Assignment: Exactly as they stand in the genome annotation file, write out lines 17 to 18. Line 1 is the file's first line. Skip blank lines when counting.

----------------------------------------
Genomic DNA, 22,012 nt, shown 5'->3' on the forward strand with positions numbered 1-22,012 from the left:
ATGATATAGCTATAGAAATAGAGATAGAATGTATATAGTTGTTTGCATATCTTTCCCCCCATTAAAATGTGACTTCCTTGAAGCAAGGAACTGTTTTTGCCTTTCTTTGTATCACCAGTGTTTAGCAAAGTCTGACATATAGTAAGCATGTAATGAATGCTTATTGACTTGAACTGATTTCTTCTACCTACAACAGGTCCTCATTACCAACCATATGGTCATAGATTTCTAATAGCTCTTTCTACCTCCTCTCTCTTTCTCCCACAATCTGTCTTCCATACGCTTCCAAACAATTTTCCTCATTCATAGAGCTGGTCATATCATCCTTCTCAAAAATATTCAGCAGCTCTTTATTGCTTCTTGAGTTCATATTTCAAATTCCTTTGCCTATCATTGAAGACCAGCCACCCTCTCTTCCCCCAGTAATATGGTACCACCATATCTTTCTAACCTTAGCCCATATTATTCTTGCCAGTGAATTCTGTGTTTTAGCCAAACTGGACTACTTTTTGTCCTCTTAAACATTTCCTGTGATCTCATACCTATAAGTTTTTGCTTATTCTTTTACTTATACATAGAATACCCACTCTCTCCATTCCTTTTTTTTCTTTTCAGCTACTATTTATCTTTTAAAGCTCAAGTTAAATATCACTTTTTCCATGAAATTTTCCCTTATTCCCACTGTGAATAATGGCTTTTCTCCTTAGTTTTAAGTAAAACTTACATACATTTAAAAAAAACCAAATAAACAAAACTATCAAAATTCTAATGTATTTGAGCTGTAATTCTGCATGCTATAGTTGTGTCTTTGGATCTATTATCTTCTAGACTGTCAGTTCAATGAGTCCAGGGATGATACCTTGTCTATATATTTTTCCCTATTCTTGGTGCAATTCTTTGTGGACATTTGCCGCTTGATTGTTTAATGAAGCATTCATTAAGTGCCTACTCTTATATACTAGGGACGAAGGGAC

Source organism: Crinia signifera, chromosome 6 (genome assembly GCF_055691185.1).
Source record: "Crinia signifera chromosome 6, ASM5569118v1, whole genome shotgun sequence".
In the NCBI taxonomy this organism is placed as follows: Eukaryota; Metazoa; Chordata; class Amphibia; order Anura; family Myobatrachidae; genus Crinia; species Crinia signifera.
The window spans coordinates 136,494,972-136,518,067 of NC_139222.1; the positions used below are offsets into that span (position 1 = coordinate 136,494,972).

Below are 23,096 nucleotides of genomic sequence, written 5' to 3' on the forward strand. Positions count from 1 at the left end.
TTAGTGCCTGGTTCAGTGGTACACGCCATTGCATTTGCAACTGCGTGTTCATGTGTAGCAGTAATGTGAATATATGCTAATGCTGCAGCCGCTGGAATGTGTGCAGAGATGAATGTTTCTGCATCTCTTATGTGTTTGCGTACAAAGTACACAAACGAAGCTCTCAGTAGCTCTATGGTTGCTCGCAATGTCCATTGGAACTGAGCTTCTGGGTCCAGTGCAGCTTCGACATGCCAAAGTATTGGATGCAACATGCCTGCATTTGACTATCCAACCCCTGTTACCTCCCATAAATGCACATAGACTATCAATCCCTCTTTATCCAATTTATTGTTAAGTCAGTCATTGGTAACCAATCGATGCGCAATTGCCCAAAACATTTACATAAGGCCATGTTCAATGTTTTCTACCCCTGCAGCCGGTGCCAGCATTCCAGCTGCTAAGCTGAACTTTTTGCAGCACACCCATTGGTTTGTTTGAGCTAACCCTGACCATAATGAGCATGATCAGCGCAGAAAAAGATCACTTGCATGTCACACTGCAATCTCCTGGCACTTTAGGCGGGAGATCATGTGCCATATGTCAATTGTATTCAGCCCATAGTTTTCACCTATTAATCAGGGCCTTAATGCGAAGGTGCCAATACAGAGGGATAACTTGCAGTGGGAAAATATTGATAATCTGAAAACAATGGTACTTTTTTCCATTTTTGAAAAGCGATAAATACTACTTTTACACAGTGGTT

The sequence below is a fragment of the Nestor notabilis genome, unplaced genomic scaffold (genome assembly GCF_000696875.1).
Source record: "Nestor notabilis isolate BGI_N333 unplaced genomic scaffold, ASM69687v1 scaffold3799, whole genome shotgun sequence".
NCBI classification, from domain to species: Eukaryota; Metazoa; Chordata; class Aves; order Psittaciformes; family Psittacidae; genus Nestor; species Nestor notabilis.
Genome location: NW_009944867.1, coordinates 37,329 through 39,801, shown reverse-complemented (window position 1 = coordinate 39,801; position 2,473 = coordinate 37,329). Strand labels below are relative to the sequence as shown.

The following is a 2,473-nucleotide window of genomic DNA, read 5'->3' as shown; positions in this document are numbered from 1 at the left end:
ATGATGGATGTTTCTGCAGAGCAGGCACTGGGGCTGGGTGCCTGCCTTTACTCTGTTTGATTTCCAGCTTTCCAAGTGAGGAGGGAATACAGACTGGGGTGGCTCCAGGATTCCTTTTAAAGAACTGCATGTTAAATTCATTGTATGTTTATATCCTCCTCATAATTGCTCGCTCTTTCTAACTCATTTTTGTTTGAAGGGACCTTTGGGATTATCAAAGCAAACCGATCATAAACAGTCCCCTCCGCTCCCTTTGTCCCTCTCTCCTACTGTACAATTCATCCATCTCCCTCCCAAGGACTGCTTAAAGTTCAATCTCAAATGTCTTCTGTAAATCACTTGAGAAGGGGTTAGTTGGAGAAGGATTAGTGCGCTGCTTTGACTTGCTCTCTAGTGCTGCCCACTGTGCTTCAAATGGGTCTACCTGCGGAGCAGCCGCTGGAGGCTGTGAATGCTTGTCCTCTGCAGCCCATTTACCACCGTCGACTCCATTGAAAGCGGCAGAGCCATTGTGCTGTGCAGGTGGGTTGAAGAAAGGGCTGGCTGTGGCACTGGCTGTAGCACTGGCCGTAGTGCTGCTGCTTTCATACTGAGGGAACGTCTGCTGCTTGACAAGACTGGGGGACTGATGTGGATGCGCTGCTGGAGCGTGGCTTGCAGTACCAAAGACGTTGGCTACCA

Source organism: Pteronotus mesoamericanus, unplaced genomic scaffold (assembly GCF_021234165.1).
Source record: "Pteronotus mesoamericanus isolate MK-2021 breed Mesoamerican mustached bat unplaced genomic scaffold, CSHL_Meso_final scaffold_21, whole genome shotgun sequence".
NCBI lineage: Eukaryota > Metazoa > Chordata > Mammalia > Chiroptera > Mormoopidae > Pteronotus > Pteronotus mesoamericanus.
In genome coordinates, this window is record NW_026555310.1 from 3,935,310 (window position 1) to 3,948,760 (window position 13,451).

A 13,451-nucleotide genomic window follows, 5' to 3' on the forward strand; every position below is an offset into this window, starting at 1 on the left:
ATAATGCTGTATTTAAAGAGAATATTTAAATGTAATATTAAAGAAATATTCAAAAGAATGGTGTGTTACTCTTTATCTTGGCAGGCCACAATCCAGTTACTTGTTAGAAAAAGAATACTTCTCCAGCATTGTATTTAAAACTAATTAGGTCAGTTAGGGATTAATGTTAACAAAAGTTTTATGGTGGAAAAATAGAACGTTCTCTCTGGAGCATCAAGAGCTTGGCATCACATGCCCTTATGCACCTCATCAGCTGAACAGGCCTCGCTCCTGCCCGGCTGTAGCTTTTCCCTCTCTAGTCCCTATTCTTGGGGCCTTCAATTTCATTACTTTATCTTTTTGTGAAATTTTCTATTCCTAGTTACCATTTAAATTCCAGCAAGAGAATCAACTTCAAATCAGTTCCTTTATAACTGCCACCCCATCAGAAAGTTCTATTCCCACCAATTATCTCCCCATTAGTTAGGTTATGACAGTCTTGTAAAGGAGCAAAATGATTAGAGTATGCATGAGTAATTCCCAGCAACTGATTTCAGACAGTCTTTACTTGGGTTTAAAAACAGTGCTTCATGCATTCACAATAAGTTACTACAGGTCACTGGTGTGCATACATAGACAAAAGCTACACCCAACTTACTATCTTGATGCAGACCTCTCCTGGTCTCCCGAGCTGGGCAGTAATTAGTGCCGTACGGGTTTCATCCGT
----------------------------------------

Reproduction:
NCBI lineage: Eukaryota > Metazoa > Chordata > Mammalia > Chiroptera > Mormoopidae > Pteronotus > Pteronotus mesoamericanus.
In genome coordinates, this window is record NW_026555310.1 from 3,935,310 (window position 1) to 3,948,760 (window position 13,451).